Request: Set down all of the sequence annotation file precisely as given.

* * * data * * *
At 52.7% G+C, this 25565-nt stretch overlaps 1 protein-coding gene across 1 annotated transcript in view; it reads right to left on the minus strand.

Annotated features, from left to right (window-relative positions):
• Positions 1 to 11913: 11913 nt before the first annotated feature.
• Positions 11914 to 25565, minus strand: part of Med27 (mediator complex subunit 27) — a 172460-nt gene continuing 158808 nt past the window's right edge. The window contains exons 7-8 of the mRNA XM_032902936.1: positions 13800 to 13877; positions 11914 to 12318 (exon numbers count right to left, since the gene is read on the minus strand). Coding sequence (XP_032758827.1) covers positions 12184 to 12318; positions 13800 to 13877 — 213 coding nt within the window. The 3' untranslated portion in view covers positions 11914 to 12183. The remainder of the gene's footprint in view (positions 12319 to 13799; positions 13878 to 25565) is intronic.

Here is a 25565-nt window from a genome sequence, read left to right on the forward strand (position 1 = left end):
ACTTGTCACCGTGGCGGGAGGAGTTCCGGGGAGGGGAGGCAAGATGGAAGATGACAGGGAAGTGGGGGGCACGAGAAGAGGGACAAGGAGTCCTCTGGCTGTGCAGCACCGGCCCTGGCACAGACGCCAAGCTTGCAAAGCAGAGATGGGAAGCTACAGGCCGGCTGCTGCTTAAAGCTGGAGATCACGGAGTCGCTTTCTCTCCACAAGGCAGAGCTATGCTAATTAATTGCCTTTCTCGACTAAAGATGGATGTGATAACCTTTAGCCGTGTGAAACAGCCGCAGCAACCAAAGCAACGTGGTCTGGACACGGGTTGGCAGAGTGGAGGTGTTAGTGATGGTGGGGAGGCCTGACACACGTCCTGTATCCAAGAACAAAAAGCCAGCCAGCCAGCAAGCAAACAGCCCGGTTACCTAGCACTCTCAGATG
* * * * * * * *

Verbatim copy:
At 52.7% G+C, this 25565-nt stretch overlaps 1 protein-coding gene across 1 annotated transcript in view; it reads right to left on the minus strand.

Annotated features, from left to right (window-relative positions):
• Positions 1 to 11913: 11913 nt before the first annotated feature.
• Positions 11914 to 25565, minus strand: part of Med27 (mediator complex subunit 27) — a 172460-nt gene continuing 158808 nt past the window's right edge. The window contains exons 7-8 of the mRNA XM_032902936.1: positions 13800 to 13877; positions 11914 to 12318 (exon numbers count right to left, since the gene is read on the minus strand). Coding sequence (XP_032758827.1) covers positions 12184 to 12318; positions 13800 to 13877 — 213 coding nt within the window. The 3' untranslated portion in view covers positions 11914 to 12183. The remainder of the gene's footprint in view (positions 12319 to 13799; positions 13878 to 25565) is intronic.

Here is a 25565-nt window from a genome sequence, read left to right on the forward strand (position 1 = left end):
ACTTGTCACCGTGGCGGGAGGAGTTCCGGGGAGGGGAGGCAAGATGGAAGATGACAGGGAAGTGGGGGGCACGAGAAGAGGGACAAGGAGTCCTCTGGCTGTGCAGCACCGGCCCTGGCACAGACGCCAAGCTTGCAAAGCAGAGATGGGAAGCTACAGGCCGGCTGCTGCTTAAAGCTGGAGATCACGGAGTCGCTTTCTCTCCACAAGGCAGAGCTATGCTAATTAATTGCCTTTCTCGACTAAAGATGGATGTGATAACCTTTAGCCGTGTGAAACAGCCGCAGCAACCAAAGCAACGTGGTCTGGACACGGGTTGGCAGAGTGGAGGTGTTAGTGATGGTGGGGAGGCCTGACACACGTCCTGTATCCAAGAACAAAAAGCCAGCCAGCCAGCAAGCAAACAGCCCGGTTACCTAGCACTCTCAGATG